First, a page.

Reaching growing numbers of Wi-Fi users when they access hot spots, JiWire currently has no competition. The company has locked up exclusive relationships with about 40 Wi-Fi operators to offer advertisers front-page inventory when consumers access Wi-Fi hot spots. The network increased its locations by 22 percent last year to more than 30,000 Wi-Fi hot spots in high-traffic, long dwell-time locations: 10,000 hotels reaching 13 million a month; 100 airports reaching 4 million a month; and 7,000 cafes reaching 3 million a month. JiWire continues to build out the industry’s first in-flight, ad-supported Wi-Fi with partner Row 44. Last year, JiWire partnered with Nielsen Claritas to integrate lifestyle data into its location-based metrics. It also introduced a Wi-Fi app for the iPhone and upgraded it in March, creating a new ad opportunity. The app is now a top 10 utility for the iPhone, according to Apple.
JiWire doubled its ad impressions last year; it forecasts 200 percent growth in 2010 as more people access Wi-Fi hot spots. > Revenue growth up 150 percent in first-quarter 2010 compared to Q1 ’09.
Unless you’re into staring at strangers, there’s nowhere to look in an elevator except at Captivate’s small screens, one of the earliest success stories in place-based advertising. More than half of Captivate’s viewers identify it as their primary news source. Founded in 1997, Gannett snapped the company up in 2004. It’s a well-defined network reaching a desirable business target in 20 markets (of which 15 are in the top 20 DMAs) and has worked with advertisers including Sprint, General Motors, ESPN, FedEx and Amtrak. Leading a move to incorporate programming into out-of-home video networks, Captivate was among the first to create its own news unit, hiring editors to make sure its content fit the environment. Captivate has also evolved into a multimedia brand, posting blogs from its journalists on a Web site to provide more in-depth news coverage. In April, Captivate rolled out its newest innovation: giving advertisers the capability to embed real-time content into ad messages, such as snow reports for ski lodges or CD rates for banks.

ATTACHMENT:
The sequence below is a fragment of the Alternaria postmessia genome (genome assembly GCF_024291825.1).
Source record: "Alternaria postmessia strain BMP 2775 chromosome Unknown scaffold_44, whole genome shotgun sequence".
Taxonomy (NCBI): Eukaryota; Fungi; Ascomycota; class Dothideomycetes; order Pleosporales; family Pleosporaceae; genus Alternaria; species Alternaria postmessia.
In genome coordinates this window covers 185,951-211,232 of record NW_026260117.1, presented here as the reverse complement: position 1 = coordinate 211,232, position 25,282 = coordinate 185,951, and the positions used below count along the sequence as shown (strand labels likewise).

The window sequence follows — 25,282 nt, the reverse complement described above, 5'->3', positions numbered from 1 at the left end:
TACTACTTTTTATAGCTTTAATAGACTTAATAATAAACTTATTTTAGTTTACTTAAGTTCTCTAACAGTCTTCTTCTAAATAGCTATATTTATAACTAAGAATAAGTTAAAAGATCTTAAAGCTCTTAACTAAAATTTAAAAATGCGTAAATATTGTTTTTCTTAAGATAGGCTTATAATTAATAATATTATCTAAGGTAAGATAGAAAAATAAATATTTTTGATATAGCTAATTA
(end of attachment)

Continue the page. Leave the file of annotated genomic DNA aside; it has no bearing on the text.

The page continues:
With estimated 2009 revenue around $30 million (Gannett’s broadcast group doesn’t break it out separately), Captivate’s sales execs hope for double-digit revenue growth in first-half 2010. > Captivate added 300 new screens last year in the top three markets. > Nielsen’s Fourth Screen Report pegs reach at 31.3 million monthly.
The second-largest cinema rep firm (after No. 1 NCM) with a network of 15,300 screens in 2,500 theaters (7,800 of them digital), Screenvision has racked up a lot of firsts: the first 3-D ad for Wrigley’s Skittles; the first live ad with Daffy’s in New York’s Ziegfeld Theatre (pictured); and the first use of live interactive on-screen polling with Sprint. Also with Sprint, Screenvision pioneered an interactive in-lobby polling station featuring a scanner that provides theatergoers with redeemable coupons and other theater discounts, in more than 500 theaters. To strengthen its lobby marketing, last year Screenvision partnered with Cinema Scene Marketing to offer in-lobby interactive kiosks, 3-D ad displays and other lobby tech; by year-end, they were in 300 lobbies. Screenvision continues to roll out its 3-D screen capabilities, now in 1,500 theaters. Departure of top management in April does raise questions about ownership, but the company remains stable for now.
Inked 27 deals with theater chains representing 3,444 screens. > Each month reaches 36.5 million people 2-plus, and 26.4 million 18-plus, per Nielsen’s Fourth Screen Report. > Revenue grew 4 percent last year; national revenue was up 5.5 percent (it doesn’t disclose revenue). > According to Screenvision execs, 2010 is pacing 25 percent over ’09, driven by business from autos, health and beauty, retail, packaged goods and consumer electronics.